By eliminating all exemptions, this plan should appeal to those who cry out for radical simplification. In fact, all 33 lines on Form 1040 from line 23 through line 55 would be deleted (along with all their supporting forms and instruction booklets) and replaced with a single line where the taxpayer listed his tax, which all taxpayers will derive from a new tax table. This plan is so simple that it's difficult to imagine that others haven't already thought of it, but I don't know if that's the case. In any event, I have christened my plan the "Multi-bracket Flat Tax."

Some would say that that term is self-contradictory, an oxymoron.  On the contrary, it's the other flat tax plans that aren't flat. Because other flat tax plans retain some exemptions, they will still have a multiplicity of effective rates. Under the other flat tax plans, even taxpayers with the very same incomes can still pay at different effective rates, just as they can under the current system.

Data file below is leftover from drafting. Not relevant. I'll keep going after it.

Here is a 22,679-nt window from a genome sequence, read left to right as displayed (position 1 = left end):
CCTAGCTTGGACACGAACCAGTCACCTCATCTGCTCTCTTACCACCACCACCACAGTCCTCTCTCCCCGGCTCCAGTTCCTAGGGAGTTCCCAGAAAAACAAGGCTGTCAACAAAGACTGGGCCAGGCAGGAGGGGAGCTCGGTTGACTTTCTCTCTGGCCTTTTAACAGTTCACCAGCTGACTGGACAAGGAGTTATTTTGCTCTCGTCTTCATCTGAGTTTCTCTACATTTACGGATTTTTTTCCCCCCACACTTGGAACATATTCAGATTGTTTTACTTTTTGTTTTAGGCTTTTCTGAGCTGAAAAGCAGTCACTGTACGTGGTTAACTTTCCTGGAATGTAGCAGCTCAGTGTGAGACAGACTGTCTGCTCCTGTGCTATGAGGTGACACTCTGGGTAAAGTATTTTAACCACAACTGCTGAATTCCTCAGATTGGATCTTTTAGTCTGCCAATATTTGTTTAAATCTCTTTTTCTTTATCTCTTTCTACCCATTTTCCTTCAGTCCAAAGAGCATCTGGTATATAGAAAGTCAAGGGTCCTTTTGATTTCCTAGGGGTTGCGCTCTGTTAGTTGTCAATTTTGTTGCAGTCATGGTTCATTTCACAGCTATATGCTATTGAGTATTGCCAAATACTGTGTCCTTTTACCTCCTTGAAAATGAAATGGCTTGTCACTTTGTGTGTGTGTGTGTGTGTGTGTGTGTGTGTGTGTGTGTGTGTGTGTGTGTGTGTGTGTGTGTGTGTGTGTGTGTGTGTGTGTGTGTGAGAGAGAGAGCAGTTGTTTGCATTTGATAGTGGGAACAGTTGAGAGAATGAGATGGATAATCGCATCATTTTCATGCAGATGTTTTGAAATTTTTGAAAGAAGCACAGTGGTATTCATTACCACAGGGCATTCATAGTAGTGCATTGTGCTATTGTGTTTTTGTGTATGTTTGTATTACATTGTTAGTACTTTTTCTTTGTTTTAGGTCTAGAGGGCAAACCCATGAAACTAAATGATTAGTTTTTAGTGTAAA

With my plan, however, everyone in each of the new brackets pays at the same rate; the statutory rate is the effective rate; within each bracket the rate is flat. This flatness is only possible because I retain no exemptions.

Some taxpayers will squawk at losing their exemptions, especially the home mortgage write-off. But they should consider that by using current effective rates, this method incorporates all the current exemptions into the new statutory rates. Within each new bracket, the average taxpayer will be paying at the same rate that he used to pay at. Yes, some in each new bracket will pay more, but others will pay less.

Besides fairness and simplification, the reason to delete all exemptions is that the retention of any exemption opens the door for Congress to introduce new exemptions on down the road. By going surgical, root and branch, we make it politically more difficult for Congress to lard up the tax code again with new exemptions.